It may be time to bust out the Listerine. A new study out of the Netherlands has found that a 10-second kiss can transfer as many as 80 million new bacteria into a person’s mouth. And there’s the collective yuck. Thanks science.

There is some good news, though. Couples that kiss at least nine times a day have similar microbiomes in their mouths. Before you turn away from the next kiss, you should know there are over 100 trillion microorganisms that live in or on our bodies. With that fact, 80 million is sounding pretty small.

Remco Kort, the co-author and professor of microbial genetics at the University of Amsterdam commented on the study. “During a kiss, you get exposed to many bacteria, but only a minor fraction of them are able to colonize the human body.”

How the study was conducted is good for a laugh. Researchers found 21 couples walking around the Artis Royal Zoo. That had to be an interesting conversation. So, we want to watch you kiss, swab your mouth and follow up with a questionnaire. Wait, what?

The researchers also took spit samples to measure salivary bacteria before and after a kiss. Only scientists could make kissing sound disgusting. With 700 types of bacteria in the mouth, researchers found that couples that kiss more often had similar oral microbiota.

What the study is unclear on is how this affects a person’s health. While the similar microbiomes is an important step, a long-term study would be needed to see if there’s any health impact. A final test, that reached the 80 million figure, involved one partner drinking a yogurt drink containing Lactobacillus and Bifidobacteria. Toss in the 10-second kiss, and the partner’s level of bacteria increased three-fold.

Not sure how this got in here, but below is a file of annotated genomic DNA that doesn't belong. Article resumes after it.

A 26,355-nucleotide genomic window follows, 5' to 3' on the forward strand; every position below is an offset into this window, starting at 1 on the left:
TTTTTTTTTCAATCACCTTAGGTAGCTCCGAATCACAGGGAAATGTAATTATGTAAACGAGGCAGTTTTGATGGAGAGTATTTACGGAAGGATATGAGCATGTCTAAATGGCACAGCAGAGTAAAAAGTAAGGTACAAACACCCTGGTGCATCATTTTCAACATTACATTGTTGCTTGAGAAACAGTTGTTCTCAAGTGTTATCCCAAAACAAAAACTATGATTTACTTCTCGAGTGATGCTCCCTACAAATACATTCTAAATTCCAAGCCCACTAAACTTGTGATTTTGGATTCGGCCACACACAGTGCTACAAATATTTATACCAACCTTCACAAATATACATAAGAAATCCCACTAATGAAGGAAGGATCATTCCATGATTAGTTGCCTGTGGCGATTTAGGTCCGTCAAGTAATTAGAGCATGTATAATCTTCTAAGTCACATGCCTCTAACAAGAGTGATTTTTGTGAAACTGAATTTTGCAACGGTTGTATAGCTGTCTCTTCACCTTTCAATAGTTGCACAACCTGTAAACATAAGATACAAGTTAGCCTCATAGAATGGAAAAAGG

If you happen to be in Amsterdam for reasons other than marijuana, check out the world’s first museum on microbes – Micropia. This study is being turned into an interactive exhibit with the help of study author, Remco Kort. Couples can kiss next to a sensor, that will determine the type of kiss and approximately how many bacteria were transferred.

The study is in the November 16 issue of the journal, Microbiome.

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